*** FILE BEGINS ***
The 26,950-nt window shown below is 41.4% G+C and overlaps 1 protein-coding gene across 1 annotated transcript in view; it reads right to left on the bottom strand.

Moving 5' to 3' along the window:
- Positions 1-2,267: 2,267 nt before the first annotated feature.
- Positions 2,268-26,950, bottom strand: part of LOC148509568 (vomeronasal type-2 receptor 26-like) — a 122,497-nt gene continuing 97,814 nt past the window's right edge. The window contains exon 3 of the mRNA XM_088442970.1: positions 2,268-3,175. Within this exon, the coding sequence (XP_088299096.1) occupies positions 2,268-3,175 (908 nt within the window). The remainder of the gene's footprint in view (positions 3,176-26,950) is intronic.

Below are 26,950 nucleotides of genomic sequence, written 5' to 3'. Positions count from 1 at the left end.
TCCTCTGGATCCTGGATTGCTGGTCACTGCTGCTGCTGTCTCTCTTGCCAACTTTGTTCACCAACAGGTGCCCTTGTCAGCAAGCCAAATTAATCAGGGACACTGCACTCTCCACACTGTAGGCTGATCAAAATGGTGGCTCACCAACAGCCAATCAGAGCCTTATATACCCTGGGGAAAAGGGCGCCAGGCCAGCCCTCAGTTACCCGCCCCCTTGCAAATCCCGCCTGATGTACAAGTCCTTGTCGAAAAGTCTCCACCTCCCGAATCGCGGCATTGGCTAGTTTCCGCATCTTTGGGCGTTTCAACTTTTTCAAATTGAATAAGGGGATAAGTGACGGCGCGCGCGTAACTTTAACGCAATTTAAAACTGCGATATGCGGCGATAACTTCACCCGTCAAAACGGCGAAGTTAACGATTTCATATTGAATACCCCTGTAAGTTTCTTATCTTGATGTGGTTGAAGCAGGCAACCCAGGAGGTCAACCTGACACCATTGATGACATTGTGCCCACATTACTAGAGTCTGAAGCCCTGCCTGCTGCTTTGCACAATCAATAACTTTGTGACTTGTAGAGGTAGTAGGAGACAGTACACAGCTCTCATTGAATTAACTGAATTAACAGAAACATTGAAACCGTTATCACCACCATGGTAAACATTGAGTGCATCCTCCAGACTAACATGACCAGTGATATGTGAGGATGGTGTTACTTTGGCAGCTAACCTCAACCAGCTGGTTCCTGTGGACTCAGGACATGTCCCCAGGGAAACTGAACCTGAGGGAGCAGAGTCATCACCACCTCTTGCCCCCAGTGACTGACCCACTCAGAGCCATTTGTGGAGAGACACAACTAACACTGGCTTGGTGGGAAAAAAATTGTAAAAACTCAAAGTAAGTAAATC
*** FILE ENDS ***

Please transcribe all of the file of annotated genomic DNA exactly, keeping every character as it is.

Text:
The 26,950-nt window shown below is 41.4% G+C and overlaps 1 protein-coding gene across 1 annotated transcript in view; it reads right to left on the bottom strand.

Moving 5' to 3' along the window:
- Positions 1-2,267: 2,267 nt before the first annotated feature.
- Positions 2,268-26,950, bottom strand: part of LOC148509568 (vomeronasal type-2 receptor 26-like) — a 122,497-nt gene continuing 97,814 nt past the window's right edge. The window contains exon 3 of the mRNA XM_088442970.1: positions 2,268-3,175. Within this exon, the coding sequence (XP_088299096.1) occupies positions 2,268-3,175 (908 nt within the window). The remainder of the gene's footprint in view (positions 3,176-26,950) is intronic.

Below are 26,950 nucleotides of genomic sequence, written 5' to 3'. Positions count from 1 at the left end.
TCCTCTGGATCCTGGATTGCTGGTCACTGCTGCTGCTGTCTCTCTTGCCAACTTTGTTCACCAACAGGTGCCCTTGTCAGCAAGCCAAATTAATCAGGGACACTGCACTCTCCACACTGTAGGCTGATCAAAATGGTGGCTCACCAACAGCCAATCAGAGCCTTATATACCCTGGGGAAAAGGGCGCCAGGCCAGCCCTCAGTTACCCGCCCCCTTGCAAATCCCGCCTGATGTACAAGTCCTTGTCGAAAAGTCTCCACCTCCCGAATCGCGGCATTGGCTAGTTTCCGCATCTTTGGGCGTTTCAACTTTTTCAAATTGAATAAGGGGATAAGTGACGGCGCGCGCGTAACTTTAACGCAATTTAAAACTGCGATATGCGGCGATAACTTCACCCGTCAAAACGGCGAAGTTAACGATTTCATATTGAATACCCCTGTAAGTTTCTTATCTTGATGTGGTTGAAGCAGGCAACCCAGGAGGTCAACCTGACACCATTGATGACATTGTGCCCACATTACTAGAGTCTGAAGCCCTGCCTGCTGCTTTGCACAATCAATAACTTTGTGACTTGTAGAGGTAGTAGGAGACAGTACACAGCTCTCATTGAATTAACTGAATTAACAGAAACATTGAAACCGTTATCACCACCATGGTAAACATTGAGTGCATCCTCCAGACTAACATGACCAGTGATATGTGAGGATGGTGTTACTTTGGCAGCTAACCTCAACCAGCTGGTTCCTGTGGACTCAGGACATGTCCCCAGGGAAACTGAACCTGAGGGAGCAGAGTCATCACCACCTCTTGCCCCCAGTGACTGACCCACTCAGAGCCATTTGTGGAGAGACACAACTAACACTGGCTTGGTGGGAAAAAAATTGTAAAAACTCAAAGTAAGTAAATC